posted in: Sermons | 0

Exodus 20: 12

 2 Timothy 1:3-13
Luke 1: 17

Penny has done some interviewing this morning. Thank you for your responses!

I’d like to speak to grandparents, or at least to those of us who are grandparent figures – older.

Paul speaks to Timothy and says, I am reminded of your sincere faith, a faith that lived first in your grandmother Lois and your mother Eunice and now, I am sure, lives in you.

Three generations of belief: grandmother Lois, mother Eunice and son Timothy; an unbroken chain of faith.

That is not common today but if it is, it is a wonderful thing; passing the faith on to each generation.

For many today, the faith has skipped a generation. The way to determine this is to ask yourself, whether your children go to church regularly or not. Regular church attendance is the only objective measure of faith.

Sometimes we like to bluff ourselves that our children are believers because we associate belief with intellectual assent or with having been baptised or with a Sunday School background. Genuine belief results in action, and that action is not an upright life. Anyone can be an upright citizen, even an exemplary citizen, for all sorts of reasons. Belief that is grounded in grace (the unmerited favour of Christ) results in definite action that builds the Body of Christ. And body parts are joined and functioning within the body, not doing their own thing to one side.

So as grandparents, we have a vital role to play because sometimes we are the only Christ a modern child will ever encounter. That is a startling thing and lays upon us an awful responsibility.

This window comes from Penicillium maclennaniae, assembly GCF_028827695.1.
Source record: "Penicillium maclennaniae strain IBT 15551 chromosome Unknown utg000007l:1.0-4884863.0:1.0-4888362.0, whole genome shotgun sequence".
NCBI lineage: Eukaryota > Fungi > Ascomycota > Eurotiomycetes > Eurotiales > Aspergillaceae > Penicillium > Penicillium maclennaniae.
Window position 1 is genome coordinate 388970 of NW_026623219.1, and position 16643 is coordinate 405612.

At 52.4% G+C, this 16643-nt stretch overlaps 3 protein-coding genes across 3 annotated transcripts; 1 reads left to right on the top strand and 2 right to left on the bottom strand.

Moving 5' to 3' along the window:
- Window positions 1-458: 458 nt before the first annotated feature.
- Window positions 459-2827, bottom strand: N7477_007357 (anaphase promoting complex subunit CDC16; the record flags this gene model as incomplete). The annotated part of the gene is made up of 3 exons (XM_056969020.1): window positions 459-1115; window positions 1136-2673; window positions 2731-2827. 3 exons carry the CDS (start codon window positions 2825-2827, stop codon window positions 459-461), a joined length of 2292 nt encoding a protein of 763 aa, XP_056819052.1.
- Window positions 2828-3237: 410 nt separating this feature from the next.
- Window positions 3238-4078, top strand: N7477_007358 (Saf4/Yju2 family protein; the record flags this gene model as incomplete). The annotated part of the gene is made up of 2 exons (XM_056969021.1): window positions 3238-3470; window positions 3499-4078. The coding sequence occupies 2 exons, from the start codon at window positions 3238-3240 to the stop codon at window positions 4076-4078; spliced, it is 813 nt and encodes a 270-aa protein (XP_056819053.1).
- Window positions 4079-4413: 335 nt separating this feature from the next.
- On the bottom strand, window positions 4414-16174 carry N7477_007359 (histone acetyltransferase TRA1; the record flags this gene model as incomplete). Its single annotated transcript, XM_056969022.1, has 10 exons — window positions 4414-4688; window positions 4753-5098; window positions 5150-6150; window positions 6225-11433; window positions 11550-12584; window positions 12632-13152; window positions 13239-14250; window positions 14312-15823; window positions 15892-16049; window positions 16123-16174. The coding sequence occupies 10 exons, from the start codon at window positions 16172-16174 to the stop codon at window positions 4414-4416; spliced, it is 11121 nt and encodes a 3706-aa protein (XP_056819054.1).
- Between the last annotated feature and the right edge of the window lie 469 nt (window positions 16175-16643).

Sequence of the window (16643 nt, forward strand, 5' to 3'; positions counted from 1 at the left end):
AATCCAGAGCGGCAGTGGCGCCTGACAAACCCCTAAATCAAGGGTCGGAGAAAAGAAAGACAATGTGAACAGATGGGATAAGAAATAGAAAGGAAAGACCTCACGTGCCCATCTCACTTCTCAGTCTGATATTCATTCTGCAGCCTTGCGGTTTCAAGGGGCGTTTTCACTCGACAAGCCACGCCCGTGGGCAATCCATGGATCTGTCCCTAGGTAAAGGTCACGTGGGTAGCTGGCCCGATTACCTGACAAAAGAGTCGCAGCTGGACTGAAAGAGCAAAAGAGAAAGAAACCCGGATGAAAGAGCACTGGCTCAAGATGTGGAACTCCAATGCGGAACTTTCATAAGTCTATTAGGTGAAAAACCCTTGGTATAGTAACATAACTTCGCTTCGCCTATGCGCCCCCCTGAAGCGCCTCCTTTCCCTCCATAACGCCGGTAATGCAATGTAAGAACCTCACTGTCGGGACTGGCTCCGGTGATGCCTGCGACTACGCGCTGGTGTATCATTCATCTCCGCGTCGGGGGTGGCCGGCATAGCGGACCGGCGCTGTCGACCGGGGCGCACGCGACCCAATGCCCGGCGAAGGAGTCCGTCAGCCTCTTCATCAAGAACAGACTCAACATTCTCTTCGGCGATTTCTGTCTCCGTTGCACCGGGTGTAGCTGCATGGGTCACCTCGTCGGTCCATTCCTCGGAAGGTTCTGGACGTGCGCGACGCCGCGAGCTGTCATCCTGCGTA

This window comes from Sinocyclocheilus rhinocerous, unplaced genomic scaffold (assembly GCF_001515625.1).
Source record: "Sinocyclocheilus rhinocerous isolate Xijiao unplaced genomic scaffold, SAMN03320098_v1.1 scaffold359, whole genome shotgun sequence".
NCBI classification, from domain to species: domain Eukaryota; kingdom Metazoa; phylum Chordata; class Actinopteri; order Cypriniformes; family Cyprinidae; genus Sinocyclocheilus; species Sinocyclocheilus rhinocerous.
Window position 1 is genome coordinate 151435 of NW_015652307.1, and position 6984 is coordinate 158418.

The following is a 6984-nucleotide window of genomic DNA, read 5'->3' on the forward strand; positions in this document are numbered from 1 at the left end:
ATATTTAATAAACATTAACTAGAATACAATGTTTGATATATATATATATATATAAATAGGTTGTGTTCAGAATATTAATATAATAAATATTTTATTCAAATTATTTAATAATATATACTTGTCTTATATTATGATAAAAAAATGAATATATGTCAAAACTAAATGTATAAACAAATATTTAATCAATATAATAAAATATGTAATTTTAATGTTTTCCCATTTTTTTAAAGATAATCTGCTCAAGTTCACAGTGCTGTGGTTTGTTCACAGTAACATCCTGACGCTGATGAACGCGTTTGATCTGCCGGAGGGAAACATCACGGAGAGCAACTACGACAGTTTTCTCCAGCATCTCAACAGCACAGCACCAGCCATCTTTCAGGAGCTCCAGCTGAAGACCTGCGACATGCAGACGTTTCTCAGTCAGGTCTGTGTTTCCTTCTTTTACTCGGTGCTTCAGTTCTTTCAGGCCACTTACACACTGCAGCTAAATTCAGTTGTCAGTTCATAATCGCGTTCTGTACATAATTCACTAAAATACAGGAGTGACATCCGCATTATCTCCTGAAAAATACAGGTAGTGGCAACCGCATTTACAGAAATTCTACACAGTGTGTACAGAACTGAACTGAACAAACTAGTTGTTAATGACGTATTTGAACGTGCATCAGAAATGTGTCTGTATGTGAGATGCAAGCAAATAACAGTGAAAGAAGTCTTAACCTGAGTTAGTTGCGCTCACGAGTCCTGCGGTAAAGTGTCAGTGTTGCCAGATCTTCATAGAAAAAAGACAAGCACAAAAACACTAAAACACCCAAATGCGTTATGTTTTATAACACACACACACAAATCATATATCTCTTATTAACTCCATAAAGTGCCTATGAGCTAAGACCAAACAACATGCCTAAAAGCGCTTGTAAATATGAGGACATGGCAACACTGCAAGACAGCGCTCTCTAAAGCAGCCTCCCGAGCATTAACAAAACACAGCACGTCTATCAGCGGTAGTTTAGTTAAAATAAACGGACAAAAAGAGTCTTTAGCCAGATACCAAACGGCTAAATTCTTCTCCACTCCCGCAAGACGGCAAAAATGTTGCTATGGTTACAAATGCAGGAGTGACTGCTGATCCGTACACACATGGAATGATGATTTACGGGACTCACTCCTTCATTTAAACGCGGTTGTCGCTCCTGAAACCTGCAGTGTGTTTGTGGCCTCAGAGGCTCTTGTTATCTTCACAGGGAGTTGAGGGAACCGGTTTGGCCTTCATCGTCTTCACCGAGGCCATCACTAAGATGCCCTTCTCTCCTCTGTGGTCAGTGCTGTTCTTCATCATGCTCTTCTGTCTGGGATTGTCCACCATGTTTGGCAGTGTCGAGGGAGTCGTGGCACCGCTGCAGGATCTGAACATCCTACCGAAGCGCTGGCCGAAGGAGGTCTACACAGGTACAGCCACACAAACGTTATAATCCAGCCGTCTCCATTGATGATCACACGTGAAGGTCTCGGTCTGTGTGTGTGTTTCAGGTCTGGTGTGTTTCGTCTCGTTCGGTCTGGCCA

If we are to kindle the faith in our grandchildren, there are three things I’d like to suggest we do

  • Tell the Christian story
  • Be an example of Christlike love and holiness
  • Pray, pray, pray

We may be the only source of the Christian story our grandchildren come across. Bible stories, but especially the Gospel story, are vital things to keep before our grandchildren.

We have to be alert too. Many years ago we were on holiday at the beach and I was reading the story of Zaccheus to my son. He then said to me, “I’d like to do that.” I replied, “Do what?” He said, “Invite Jesus into my life.” “Oh!” I said, “Okay!” and we prayed a prayer to that effect.

Keeping the presence of God before our grandchildren in everyday matters is important. It’s the only way they’ll come to appreciate that God is real and really with them.

Secondly, being a consistent example of Christian love and right living is vital. Grandchildren need to see that we are genuine and that the values of Christ shine through in our lives.

That means a life of sacrifice in many respects. It also means the joy of play, of time spent caring for them and of their seeing you put God first in your life. Children are great sniffers out of hypocrisy and if we push Christ at them without living Christ before them, at best we create superficial religiosity that is thrown off like an embarrassing garment as soon as teenage years appear.

Thirdly we need to pray. Prayer is a powerful instrument in the hands of a faithful Christian. Sometimes it makes the difference between  faith and no faith, between life and death.

Be very careful of the influence secularism has upon you. When we subtly allow secular perspectives to influence our thinking, we factor God out of the equation. Children can get smart secular thinking anywhere. You and I, as ambassadors for Christ, are primarily called to be the conveyors of faith.

A strong prayer life, along with prayer for the salvation of our grandchildren, will make a world of difference. But like all things: we can only give what we have.

As grandparent figures we are hugely privileged, and with all privilege comes responsibility. Ours is to keep Christ and all that Christ stands for before them.

May God bless all of us who are grandparent figures in this amazing ministry.